# Sorting a List of Strings numerically (1,2,…,9,10 instead of 1,10,2)

I have a List like this:

``````var l = new List<string> {"bla 1.txt","bla 2.txt","bla 10.txt","bla 3.txt"};
``````

If i call l.Sort(), the list gets sorted in the order 1,10,2,3 which makes sense from a pure string point of view, but sucks from a User Perspective.

Since I don't want to/can't force my users to name them 01, 02, 03,... I wonder if there is either a built-in method or simple algorithm to detect and sort numbers properly, so that I have 1,2,3,10? Since the numbers are only 1 or 2 characters long (i.e., no more than 99) I could possibly do a regex that temporarily prefixes all 1-digit numbers with a 0 and sort, but before I reinvent the wheel I wonder if something already exists?

.net 3.5SP1 if that matters, not 4.0

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Looks related, have a look at stackoverflow.com/questions/1022203/… – VoodooChild Jan 24 '11 at 23:07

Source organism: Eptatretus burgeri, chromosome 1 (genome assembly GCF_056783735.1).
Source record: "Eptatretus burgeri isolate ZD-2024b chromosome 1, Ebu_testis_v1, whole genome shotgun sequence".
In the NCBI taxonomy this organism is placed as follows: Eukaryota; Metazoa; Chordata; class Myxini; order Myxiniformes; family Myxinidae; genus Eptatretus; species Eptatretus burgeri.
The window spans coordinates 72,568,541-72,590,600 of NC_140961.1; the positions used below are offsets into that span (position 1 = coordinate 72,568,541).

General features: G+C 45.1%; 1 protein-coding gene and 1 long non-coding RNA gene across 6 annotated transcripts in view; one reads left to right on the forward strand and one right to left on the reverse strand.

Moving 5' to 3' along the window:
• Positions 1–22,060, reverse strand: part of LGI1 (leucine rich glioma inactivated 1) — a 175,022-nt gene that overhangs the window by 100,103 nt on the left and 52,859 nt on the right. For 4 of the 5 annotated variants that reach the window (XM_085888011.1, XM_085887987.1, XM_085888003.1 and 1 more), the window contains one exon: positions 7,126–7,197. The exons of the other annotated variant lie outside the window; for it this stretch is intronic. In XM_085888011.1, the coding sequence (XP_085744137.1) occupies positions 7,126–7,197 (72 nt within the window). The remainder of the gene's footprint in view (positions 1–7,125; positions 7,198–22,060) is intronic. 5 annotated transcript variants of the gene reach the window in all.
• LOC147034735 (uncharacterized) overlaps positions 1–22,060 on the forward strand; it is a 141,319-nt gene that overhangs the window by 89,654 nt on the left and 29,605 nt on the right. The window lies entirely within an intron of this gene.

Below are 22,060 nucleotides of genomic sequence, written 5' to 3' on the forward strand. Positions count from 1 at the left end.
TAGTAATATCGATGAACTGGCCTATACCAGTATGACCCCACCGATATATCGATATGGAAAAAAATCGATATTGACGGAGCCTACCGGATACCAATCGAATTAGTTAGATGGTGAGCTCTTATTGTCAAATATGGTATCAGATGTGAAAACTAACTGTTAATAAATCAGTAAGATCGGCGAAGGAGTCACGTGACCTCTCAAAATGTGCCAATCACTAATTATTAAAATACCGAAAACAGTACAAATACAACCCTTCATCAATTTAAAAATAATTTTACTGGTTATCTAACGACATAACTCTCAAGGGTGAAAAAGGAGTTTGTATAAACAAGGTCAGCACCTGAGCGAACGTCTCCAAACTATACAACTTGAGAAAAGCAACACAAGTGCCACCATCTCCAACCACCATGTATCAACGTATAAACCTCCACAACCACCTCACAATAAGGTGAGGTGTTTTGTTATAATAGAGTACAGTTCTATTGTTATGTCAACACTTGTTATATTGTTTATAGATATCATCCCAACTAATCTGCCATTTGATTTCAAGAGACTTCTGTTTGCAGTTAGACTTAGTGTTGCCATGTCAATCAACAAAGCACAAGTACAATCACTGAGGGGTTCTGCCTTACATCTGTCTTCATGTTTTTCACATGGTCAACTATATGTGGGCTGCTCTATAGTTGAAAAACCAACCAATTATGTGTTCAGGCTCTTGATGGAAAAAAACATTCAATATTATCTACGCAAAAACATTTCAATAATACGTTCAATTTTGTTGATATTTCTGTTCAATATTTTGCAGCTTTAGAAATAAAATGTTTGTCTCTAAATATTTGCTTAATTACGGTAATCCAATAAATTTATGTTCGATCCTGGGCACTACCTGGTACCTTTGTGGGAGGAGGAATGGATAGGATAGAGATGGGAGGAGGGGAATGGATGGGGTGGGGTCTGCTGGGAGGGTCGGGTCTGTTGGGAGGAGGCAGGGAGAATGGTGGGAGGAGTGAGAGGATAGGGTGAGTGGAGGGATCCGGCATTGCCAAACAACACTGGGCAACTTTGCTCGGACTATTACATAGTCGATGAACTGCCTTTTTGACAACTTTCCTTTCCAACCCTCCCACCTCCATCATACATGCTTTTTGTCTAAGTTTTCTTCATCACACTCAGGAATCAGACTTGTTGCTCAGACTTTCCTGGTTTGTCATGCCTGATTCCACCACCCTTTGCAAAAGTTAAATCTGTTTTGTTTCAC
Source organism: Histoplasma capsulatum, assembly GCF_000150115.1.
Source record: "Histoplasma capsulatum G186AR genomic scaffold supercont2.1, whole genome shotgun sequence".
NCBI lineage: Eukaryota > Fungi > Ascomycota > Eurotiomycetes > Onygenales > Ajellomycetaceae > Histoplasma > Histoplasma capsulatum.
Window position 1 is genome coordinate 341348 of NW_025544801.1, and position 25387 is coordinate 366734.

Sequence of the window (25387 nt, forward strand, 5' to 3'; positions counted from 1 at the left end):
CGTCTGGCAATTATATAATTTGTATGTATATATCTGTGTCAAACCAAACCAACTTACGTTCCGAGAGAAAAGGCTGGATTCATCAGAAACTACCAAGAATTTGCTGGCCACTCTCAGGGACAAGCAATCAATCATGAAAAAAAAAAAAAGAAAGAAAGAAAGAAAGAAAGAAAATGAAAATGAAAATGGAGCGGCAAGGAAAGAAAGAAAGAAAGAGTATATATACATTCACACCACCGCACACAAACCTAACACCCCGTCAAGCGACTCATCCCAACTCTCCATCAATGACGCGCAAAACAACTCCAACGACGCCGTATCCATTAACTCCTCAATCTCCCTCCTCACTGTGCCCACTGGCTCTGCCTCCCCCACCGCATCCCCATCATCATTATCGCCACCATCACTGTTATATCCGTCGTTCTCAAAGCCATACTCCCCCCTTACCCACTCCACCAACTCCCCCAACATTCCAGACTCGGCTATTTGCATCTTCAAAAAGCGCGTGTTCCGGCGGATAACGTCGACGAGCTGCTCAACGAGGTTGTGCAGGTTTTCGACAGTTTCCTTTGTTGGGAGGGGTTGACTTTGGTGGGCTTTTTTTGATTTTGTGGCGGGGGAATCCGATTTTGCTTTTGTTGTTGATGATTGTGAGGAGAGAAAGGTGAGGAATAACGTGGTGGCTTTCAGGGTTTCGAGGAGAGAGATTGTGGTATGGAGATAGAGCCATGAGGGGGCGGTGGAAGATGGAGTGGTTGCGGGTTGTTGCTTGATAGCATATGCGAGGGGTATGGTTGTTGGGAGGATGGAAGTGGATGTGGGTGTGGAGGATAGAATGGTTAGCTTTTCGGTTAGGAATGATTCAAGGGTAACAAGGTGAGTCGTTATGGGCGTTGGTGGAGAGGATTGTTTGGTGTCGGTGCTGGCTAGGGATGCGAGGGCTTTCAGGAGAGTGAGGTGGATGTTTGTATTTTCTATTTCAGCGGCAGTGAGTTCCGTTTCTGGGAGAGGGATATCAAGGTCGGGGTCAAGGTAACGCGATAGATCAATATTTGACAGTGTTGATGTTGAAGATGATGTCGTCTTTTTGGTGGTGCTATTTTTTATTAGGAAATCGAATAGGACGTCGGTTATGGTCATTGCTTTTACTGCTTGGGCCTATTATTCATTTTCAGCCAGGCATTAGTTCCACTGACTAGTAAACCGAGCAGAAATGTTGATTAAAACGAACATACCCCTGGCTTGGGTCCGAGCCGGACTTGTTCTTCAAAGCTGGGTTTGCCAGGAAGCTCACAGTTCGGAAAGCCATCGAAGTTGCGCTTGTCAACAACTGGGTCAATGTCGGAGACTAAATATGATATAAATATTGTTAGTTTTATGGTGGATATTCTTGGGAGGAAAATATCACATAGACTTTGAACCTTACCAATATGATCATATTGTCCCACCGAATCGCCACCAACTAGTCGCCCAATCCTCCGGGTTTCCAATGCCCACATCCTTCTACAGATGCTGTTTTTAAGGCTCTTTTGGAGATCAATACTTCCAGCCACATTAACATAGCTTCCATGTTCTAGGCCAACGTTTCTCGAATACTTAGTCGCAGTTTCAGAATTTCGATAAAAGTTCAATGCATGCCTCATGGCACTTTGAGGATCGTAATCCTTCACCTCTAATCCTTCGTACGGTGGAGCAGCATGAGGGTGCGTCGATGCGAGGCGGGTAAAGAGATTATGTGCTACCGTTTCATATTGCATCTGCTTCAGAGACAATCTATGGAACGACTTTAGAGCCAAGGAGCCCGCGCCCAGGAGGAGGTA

The best approach is making use of `IComparer`. This has already been done and can be found on code project.

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+1 ...or use an existing solution – Babak Naffas Jan 24 '11 at 23:11
I've used this same solution in the past - worked like a charm! – Pwninstein Jan 24 '11 at 23:14
I like existing and tested solutions - works like a charm! Hint for anyone who wants to use this: Get rid of NumericComparer.cs, move the Compare function to StringLogicalComparer, make the Compare(string,string) non-static and have the class implement IComparer, IComparer<string> – Michael Stum Jan 24 '11 at 23:22

Why not write something that will extract a number from a string, like this?

``````// Note: This could very well be a bad implementation. I'm not too great with Regex.
static int ExtractNumber(string text)
{
Match match = Regex.Match(text, @"(\d+)");
if (match == null)
{
return 0;
}

int value;
if (!int.TryParse(match.Value, out value))
{
return 0;
}

return value;
}
``````

Then you could sort your list using:

``````list.Sort((x, y) => ExtractNumber(x).CompareTo(ExtractNumber(y)));
``````

This strikes me as pretty inefficient, but it should be functional at least.

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You could implement your own IComparer that maybe uses a regular expression on the input ("bla 1.txt"), converts that to an int, and peforms the comparison on that parsed value.

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